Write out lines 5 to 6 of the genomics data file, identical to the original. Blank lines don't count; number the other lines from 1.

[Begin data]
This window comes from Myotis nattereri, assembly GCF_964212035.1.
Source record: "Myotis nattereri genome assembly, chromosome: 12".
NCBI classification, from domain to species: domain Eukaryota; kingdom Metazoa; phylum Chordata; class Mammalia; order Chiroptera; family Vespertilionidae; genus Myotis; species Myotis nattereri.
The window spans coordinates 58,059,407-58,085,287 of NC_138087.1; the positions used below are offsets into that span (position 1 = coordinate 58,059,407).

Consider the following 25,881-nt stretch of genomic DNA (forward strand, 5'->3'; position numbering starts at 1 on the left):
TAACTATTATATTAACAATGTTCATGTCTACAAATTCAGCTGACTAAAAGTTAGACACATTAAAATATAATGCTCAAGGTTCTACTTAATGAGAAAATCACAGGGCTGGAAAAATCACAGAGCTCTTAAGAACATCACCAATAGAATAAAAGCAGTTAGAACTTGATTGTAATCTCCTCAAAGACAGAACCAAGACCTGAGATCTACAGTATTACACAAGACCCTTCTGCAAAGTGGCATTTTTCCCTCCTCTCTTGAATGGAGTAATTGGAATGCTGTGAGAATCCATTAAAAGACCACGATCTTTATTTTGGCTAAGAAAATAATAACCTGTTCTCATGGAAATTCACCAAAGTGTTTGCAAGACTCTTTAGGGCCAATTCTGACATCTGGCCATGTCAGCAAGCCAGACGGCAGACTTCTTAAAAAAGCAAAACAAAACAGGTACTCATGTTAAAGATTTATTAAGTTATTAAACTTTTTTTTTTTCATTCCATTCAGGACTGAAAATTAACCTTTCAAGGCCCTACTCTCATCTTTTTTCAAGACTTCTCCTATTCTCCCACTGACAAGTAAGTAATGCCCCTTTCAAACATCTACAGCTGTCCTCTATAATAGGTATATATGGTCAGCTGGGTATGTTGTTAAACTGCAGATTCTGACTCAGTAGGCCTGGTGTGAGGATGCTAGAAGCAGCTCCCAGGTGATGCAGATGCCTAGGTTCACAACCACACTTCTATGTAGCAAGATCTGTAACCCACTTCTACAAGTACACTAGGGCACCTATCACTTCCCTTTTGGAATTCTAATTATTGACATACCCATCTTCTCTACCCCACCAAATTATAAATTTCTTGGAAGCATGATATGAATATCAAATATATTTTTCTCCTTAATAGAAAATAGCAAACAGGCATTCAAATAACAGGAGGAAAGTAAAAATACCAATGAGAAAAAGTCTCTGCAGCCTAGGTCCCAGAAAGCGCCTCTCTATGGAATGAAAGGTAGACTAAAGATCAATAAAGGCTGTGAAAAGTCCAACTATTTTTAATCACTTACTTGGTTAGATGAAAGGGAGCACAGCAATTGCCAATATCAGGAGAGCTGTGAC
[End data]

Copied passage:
Consider the following 25,881-nt stretch of genomic DNA (forward strand, 5'->3'; position numbering starts at 1 on the left):
TAACTATTATATTAACAATGTTCATGTCTACAAATTCAGCTGACTAAAAGTTAGACACATTAAAATATAATGCTCAAGGTTCTACTTAATGAGAAAATCACAGGGCTGGAAAAATCACAGAGCTCTTAAGAACATCACCAATAGAATAAAAGCAGTTAGAACTTGATTGTAATCTCCTCAAAGACAGAACCAAGACCTGAGATCTACAGTATTACACAAGACCCTTCTGCAAAGTGGCATTTTTCCCTCCTCTCTTGAATGGAGTAATTGGAATGCTGTGAGAATCCATTAAAAGACCACGATCTTTATTTTGGCTAAGAAAATAATAACCTGTTCTCATGGAAATTCACCAAAGTGTTTGCAAGACTCTTTAGGGCCAATTCTGACATCTGGCCATGTCAGCAAGCCAGACGGCAGACTTCTTAAAAAAGCAAAACAAAACAGGTACTCATGTTAAAGATTTATTAAGTTATTAAACTTTTTTTTTTTCATTCCATTCAGGACTGAAAATTAACCTTTCAAGGCCCTACTCTCATCTTTTTTCAAGACTTCTCCTATTCTCCCACTGACAAGTAAGTAATGCCCCTTTCAAACATCTACAGCTGTCCTCTATAATAGGTATATATGGTCAGCTGGGTATGTTGTTAAACTGCAGATTCTGACTCAGTAGGCCTGGTGTGAGGATGCTAGAAGCAGCTCCCAGGTGATGCAGATGCCTAGGTTCACAACCACACTTCTATGTAGCAAGATCTGTAACCCACTTCTACAAGTACACTAGGGCACCTATCACTTCCCTTTTGGAATTCTAATTATTGACATACCCATCTTCTCTACCCCACCAAATTATAAATTTCTTGGAAGCATGATATGAATATCAAATATATTTTTCTCCTTAATAGAAAATAGCAAACAGGCATTCAAATAACAGGAGGAAAGTAAAAATACCAATGAGAAAAAGTCTCTGCAGCCTAGGTCCCAGAAAGCGCCTCTCTATGGAATGAAAGGTAGACTAAAGATCAATAAAGGCTGTGAAAAGTCCAACTATTTTTAATCACTTACTTGGTTAGATGAAAGGGAGCACAGCAATTGCCAATATCAGGAGAGCTGTGAC